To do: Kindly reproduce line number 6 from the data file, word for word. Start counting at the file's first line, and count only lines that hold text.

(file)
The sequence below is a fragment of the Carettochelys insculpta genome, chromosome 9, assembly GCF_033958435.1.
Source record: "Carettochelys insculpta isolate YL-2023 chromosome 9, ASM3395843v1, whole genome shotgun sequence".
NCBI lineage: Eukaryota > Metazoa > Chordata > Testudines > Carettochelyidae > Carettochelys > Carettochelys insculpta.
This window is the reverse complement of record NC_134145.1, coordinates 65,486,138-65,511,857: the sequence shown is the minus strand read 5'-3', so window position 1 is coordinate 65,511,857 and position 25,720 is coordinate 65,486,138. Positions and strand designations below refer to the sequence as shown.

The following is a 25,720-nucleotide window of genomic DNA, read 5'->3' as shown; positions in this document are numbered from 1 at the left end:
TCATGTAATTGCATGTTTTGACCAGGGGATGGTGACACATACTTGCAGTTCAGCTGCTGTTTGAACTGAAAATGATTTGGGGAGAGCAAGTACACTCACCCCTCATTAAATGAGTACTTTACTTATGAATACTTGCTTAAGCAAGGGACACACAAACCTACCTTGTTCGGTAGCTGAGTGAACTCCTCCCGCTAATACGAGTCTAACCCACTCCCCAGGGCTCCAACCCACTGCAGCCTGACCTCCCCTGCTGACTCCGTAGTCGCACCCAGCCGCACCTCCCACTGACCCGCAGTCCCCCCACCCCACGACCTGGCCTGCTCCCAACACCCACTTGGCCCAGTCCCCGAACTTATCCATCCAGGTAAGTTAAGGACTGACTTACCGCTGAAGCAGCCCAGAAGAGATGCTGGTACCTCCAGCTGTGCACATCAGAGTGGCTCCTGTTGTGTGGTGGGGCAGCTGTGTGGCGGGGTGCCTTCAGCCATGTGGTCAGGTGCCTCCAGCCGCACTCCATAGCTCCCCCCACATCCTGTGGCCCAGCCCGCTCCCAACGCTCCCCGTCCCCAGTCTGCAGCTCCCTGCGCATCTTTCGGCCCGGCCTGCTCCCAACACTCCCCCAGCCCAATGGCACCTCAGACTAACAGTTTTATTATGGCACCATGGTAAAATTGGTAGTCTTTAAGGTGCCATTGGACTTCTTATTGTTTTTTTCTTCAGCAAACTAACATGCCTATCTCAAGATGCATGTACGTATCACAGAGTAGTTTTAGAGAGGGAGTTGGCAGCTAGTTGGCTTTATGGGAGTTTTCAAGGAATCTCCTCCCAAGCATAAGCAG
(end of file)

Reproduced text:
TCATGTAATTGCATGTTTTGACCAGGGGATGGTGACACATACTTGCAGTTCAGCTGCTGTTTGAACTGAAAATGATTTGGGGAGAGCAAGTACACTCACCCCTCATTAAATGAGTACTTTACTTATGAATACTTGCTTAAGCAAGGGACACACAAACCTACCTTGTTCGGTAGCTGAGTGAACTCCTCCCGCTAATACGAGTCTAACCCACTCCCCAGGGCTCCAACCCACTGCAGCCTGACCTCCCCTGCTGACTCCGTAGTCGCACCCAGCCGCACCTCCCACTGACCCGCAGTCCCCCCACCCCACGACCTGGCCTGCTCCCAACACCCACTTGGCCCAGTCCCCGAACTTATCCATCCAGGTAAGTTAAGGACTGACTTACCGCTGAAGCAGCCCAGAAGAGATGCTGGTACCTCCAGCTGTGCACATCAGAGTGGCTCCTGTTGTGTGGTGGGGCAGCTGTGTGGCGGGGTGCCTTCAGCCATGTGGTCAGGTGCCTCCAGCCGCACTCCATAGCTCCCCCCACATCCTGTGGCCCAGCCCGCTCCCAACGCTCCCCGTCCCCAGTCTGCAGCTCCCTGCGCATCTTTCGGCCCGGCCTGCTCCCAACACTCCCCCAGCCCAATGGCACCTCAGACTAACAGTTTTATTATGGCACCATGGTAAAATTGGTAGTCTTTAAGGTGCCATTGGACTTCTTATTGTTTTTTTCTTCAGCAAACTAACATGCCTATCTCAAGATGCATGTACGTATCACAGAGTAGTTTTAGAGAGGGAGTTGGCAGCTAGTTGGCTTTATGGGAGTTTTCAAGGAATCTCCTCCCAAGCATAAGCAG